Having reviewed her complaint in this case, the court finds that her claims are frivolous and duplicative and will recommend denial of her IFP application and dismissal of the complaint.

         II. Screening the Complaint

         A. Legal Standard

         Pursuant to § 1915(e), federal courts must screen all IFP complaints prior to a responsive pleading. Lopez v. Smith, 203 F.3d 1122, 1129 (9th Cir. 2000) (en banc) (§ 1915(e) applies to “all in forma pauperis complaints”). Allegations in a pro se complaint are held to less stringent standards than formal pleading drafted by lawyers. Erickson v. Pardus, 551 U.S. 89, 94 (2007); Hebbe v. Pliler, 627 F.3d 338, 342 n.7 (9th Cir. 2010). However, pro se litigants “should not be treated more favorably than parties with attorneys of record, ” Jacobsen v. Filler, 790 F.2d 1362, 1364 (9th Cir. 1986); rather, they must follow the same rules of procedure that govern other litigants. Ghazali v. Moran, 46 F.3d 52, 54 (9th Cir. 1995).

         Federal courts are required to dismiss an IFP action if the complaint fails to state a claim upon which relief may be granted, is legally “frivolous or malicious, ” or seeks monetary relief from a defendant who is immune from such relief. 28 U.S.C. § 1915(e)(2). A complaint may be characterized as malicious “when it is ‘filed with the intention or desire to harm another'.” Knapp v. Hogan, 738 F.3d 1106, 1109 (9th Cir. 2013) (quoting Andrews v. King, 398 F.3d 1113, 1121 (9th Cir. 2005)). Allegations are frivolous when they are “clearly baseless” or lack an arguable basis in law and fact. Denton, 504 U.S. at 32; see also Neitzke v. Williams, 490 U.S. 319, 325 (1989). Frivolous claims include those based on legal conclusions that are untenable (e.g., claims against defendants who are immune from suit or claims of infringement of a legal interest that clearly does not exist), as well as claims based on fanciful factual allegations (e.g., fantastic or delusional scenarios). Neitzke, 490 U.S. at 327-28; McKeever v. Block, 932 F.2d 795, 798 (9th Cir. 1991); Andrews, 398 F.3d at 1121. In determining whether a complaint is frivolous and therefore warrants complete or partial dismissal, a court is not bound “to accept without question the truth of the plaintiff's allegations.” Denton, 504 U.S. at 32. A complaint may be dismissed as frivolous if it “merely repeats pending or previously litigated claims.” Cato, 70 F.3d at 1105 n.2 (citation omitted); see also Aziz v. Burrows, 976 F.2d 1158, 1158 (8th Cir. 1992) (“district courts may dismiss a duplicative complaint raising issues directly related to issues in another pending action brought by the same party”); Adams v. Cal. Dep't of Health Servs., 487 F.3d 684, 688 (9th Cir. 2007) (“Plaintiffs generally have no right to maintain two separate actions involving the same subject matter at the same time in the same court and against the same defendant.”), overruled in part on other grounds by Taylor v. Sturgell, 553 U.S. 880 (2008); McWilliams v. State of Colorado, 121 F.3d 573, 574 (11th Cir. 1997) (holding that repetitious action may be dismissed as frivolous or malicious).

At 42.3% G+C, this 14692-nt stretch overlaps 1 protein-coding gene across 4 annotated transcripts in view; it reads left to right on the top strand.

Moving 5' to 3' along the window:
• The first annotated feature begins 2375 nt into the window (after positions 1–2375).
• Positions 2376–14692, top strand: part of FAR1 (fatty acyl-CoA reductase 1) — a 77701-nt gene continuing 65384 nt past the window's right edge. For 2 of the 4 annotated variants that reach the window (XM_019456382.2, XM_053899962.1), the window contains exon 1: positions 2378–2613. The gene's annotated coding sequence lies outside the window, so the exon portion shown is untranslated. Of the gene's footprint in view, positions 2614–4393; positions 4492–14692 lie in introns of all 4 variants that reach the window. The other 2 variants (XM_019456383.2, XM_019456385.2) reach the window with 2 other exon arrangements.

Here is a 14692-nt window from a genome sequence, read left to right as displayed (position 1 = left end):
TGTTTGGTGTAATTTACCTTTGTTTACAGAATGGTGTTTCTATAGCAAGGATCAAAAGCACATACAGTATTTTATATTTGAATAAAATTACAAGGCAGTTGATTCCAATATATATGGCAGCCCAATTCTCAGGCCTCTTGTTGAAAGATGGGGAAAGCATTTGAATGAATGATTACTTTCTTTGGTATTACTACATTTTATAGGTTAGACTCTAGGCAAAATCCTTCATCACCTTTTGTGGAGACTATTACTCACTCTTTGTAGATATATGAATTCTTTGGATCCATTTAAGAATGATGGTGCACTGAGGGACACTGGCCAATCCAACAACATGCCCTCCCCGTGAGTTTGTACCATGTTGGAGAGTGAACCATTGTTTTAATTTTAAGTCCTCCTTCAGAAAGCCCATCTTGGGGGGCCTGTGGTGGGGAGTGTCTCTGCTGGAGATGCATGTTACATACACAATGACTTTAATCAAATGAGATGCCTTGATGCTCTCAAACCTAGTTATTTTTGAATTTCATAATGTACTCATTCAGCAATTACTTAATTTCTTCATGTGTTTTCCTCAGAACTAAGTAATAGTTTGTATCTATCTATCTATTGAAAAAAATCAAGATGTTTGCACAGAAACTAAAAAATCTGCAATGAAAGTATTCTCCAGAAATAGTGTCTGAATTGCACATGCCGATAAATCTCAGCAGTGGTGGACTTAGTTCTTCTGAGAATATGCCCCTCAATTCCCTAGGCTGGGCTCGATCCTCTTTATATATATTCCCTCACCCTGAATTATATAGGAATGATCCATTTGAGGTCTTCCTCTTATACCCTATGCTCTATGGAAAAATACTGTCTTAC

B. Ms. Albanese's Duplicative Factual Allegations and Claims for Relief

         The court finds that the complaint in this case is frivolous because it merely repeats claims pending in other cases. Here, Albanese is suing LVMPD under 42 U.S.C. § 1983 for, among other things, violating her equal protection right and obstructing justice because an operator refused to dispatch an officer to investigate individuals who were stalking and spying on her:

[W]hen she asked me why I was whispering and I told her because my neighbors are spying/observing me…. Operators Collins 14128 was obstructing justice because she did not understand that I have to whisper when I call 311 and report laundry room vagrants. So she refused to allow ...